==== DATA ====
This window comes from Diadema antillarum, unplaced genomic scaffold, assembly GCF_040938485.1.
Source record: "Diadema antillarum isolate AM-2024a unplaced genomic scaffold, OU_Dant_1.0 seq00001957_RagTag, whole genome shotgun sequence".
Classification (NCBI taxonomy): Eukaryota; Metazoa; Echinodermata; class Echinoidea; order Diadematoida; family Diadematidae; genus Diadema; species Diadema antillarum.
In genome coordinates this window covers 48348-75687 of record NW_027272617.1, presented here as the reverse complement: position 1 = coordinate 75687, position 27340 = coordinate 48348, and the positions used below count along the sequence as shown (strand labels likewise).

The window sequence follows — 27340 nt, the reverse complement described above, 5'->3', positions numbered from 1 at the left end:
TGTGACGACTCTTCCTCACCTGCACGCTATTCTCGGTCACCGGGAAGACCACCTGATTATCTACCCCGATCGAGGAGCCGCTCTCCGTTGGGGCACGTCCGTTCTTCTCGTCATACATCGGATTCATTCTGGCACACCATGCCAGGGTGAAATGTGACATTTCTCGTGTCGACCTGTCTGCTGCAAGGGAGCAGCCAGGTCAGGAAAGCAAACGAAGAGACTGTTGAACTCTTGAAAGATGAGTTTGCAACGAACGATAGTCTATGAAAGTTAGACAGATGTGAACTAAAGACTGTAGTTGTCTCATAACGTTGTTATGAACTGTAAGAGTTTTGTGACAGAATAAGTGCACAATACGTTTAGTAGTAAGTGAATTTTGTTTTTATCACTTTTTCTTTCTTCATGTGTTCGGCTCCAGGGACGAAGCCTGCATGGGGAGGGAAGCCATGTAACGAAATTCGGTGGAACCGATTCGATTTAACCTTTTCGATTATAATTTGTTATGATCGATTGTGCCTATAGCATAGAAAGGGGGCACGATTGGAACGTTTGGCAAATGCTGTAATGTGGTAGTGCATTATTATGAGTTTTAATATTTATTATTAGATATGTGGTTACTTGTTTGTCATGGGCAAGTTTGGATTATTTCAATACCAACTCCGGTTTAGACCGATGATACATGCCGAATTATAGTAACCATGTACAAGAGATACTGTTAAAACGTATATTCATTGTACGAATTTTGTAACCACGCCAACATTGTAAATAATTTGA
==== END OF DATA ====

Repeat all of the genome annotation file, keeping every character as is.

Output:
This window comes from Diadema antillarum, unplaced genomic scaffold, assembly GCF_040938485.1.
Source record: "Diadema antillarum isolate AM-2024a unplaced genomic scaffold, OU_Dant_1.0 seq00001957_RagTag, whole genome shotgun sequence".
Classification (NCBI taxonomy): Eukaryota; Metazoa; Echinodermata; class Echinoidea; order Diadematoida; family Diadematidae; genus Diadema; species Diadema antillarum.
In genome coordinates this window covers 48348-75687 of record NW_027272617.1, presented here as the reverse complement: position 1 = coordinate 75687, position 27340 = coordinate 48348, and the positions used below count along the sequence as shown (strand labels likewise).

The window sequence follows — 27340 nt, the reverse complement described above, 5'->3', positions numbered from 1 at the left end:
TGTGACGACTCTTCCTCACCTGCACGCTATTCTCGGTCACCGGGAAGACCACCTGATTATCTACCCCGATCGAGGAGCCGCTCTCCGTTGGGGCACGTCCGTTCTTCTCGTCATACATCGGATTCATTCTGGCACACCATGCCAGGGTGAAATGTGACATTTCTCGTGTCGACCTGTCTGCTGCAAGGGAGCAGCCAGGTCAGGAAAGCAAACGAAGAGACTGTTGAACTCTTGAAAGATGAGTTTGCAACGAACGATAGTCTATGAAAGTTAGACAGATGTGAACTAAAGACTGTAGTTGTCTCATAACGTTGTTATGAACTGTAAGAGTTTTGTGACAGAATAAGTGCACAATACGTTTAGTAGTAAGTGAATTTTGTTTTTATCACTTTTTCTTTCTTCATGTGTTCGGCTCCAGGGACGAAGCCTGCATGGGGAGGGAAGCCATGTAACGAAATTCGGTGGAACCGATTCGATTTAACCTTTTCGATTATAATTTGTTATGATCGATTGTGCCTATAGCATAGAAAGGGGGCACGATTGGAACGTTTGGCAAATGCTGTAATGTGGTAGTGCATTATTATGAGTTTTAATATTTATTATTAGATATGTGGTTACTTGTTTGTCATGGGCAAGTTTGGATTATTTCAATACCAACTCCGGTTTAGACCGATGATACATGCCGAATTATAGTAACCATGTACAAGAGATACTGTTAAAACGTATATTCATTGTACGAATTTTGTAACCACGCCAACATTGTAAATAATTTGA